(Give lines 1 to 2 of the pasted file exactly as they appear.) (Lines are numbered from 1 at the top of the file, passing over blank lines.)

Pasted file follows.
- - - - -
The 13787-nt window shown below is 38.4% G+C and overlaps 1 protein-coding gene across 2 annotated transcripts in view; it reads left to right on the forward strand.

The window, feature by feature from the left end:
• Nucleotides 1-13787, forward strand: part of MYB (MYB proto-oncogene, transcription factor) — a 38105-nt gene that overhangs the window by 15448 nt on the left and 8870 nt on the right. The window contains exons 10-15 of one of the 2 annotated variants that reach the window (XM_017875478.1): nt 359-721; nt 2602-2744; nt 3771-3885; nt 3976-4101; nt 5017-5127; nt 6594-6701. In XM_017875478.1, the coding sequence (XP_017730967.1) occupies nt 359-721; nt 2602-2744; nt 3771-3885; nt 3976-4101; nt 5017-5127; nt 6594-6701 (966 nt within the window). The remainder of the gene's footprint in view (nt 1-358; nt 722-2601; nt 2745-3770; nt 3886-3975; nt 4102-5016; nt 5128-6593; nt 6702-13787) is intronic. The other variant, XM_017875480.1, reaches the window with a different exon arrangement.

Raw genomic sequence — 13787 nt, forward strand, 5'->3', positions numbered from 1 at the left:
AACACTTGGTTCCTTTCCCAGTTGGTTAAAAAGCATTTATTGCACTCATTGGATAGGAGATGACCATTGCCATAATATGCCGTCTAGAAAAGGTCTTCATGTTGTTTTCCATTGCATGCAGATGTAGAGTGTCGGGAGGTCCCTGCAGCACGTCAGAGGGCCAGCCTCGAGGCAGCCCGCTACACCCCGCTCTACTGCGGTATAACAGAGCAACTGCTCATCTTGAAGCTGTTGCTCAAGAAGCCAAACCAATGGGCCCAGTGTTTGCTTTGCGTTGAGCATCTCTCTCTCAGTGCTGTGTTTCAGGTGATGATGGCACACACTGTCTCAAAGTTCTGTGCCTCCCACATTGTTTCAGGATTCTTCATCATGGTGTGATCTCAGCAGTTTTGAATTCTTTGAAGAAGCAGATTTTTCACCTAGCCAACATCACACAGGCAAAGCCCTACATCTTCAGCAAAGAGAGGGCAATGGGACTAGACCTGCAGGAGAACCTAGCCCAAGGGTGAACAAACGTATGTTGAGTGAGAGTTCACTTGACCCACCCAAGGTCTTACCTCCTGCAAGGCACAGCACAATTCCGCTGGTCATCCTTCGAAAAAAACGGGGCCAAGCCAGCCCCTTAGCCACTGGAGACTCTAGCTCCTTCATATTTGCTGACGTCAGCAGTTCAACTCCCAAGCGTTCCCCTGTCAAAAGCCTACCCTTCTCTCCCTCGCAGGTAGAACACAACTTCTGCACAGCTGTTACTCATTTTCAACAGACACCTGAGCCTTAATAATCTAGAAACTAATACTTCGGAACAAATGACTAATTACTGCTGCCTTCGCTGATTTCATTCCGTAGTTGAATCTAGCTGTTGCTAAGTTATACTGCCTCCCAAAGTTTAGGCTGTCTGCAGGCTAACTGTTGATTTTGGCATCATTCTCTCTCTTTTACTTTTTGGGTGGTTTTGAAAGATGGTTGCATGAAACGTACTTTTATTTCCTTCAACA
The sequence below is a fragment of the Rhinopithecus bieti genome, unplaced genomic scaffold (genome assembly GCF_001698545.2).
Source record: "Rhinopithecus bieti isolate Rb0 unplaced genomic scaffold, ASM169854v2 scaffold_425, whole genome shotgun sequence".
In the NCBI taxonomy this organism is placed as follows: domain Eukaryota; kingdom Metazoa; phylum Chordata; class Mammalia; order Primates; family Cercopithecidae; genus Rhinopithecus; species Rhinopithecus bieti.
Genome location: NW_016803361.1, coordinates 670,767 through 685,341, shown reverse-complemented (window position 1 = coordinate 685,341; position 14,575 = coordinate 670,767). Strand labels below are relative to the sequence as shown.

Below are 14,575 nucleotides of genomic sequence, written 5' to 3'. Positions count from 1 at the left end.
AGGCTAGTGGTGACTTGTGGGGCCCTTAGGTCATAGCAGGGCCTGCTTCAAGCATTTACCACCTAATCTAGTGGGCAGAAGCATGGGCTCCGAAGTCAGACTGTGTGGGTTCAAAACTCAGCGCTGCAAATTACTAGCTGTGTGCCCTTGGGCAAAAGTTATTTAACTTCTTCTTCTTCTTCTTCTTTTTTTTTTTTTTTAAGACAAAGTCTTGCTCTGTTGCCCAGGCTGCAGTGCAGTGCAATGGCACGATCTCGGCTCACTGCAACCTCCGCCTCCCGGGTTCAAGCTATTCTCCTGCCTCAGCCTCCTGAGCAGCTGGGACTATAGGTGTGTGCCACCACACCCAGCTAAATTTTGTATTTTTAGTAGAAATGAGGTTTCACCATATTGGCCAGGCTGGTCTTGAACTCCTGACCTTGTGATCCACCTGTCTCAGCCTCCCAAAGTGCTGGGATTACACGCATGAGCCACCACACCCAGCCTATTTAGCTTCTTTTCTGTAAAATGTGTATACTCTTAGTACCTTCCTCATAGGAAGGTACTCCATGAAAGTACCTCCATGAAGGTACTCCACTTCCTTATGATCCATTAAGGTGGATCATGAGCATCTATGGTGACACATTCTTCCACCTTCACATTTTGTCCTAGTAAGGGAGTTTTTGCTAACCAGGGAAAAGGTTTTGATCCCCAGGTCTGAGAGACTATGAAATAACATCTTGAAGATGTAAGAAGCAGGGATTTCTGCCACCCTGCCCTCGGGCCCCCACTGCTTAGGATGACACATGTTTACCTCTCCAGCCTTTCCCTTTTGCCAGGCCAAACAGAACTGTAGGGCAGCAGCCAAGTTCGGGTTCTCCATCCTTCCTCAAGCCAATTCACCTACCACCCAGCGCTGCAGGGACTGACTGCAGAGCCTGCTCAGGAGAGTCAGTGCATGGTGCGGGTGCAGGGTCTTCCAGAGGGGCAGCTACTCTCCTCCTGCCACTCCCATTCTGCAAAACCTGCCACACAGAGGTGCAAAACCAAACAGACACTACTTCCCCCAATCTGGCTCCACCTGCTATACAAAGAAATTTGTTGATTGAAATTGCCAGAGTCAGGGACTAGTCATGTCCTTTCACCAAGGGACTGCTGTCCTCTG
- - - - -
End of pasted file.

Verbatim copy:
The 13787-nt window shown below is 38.4% G+C and overlaps 1 protein-coding gene across 2 annotated transcripts in view; it reads left to right on the forward strand.

The window, feature by feature from the left end: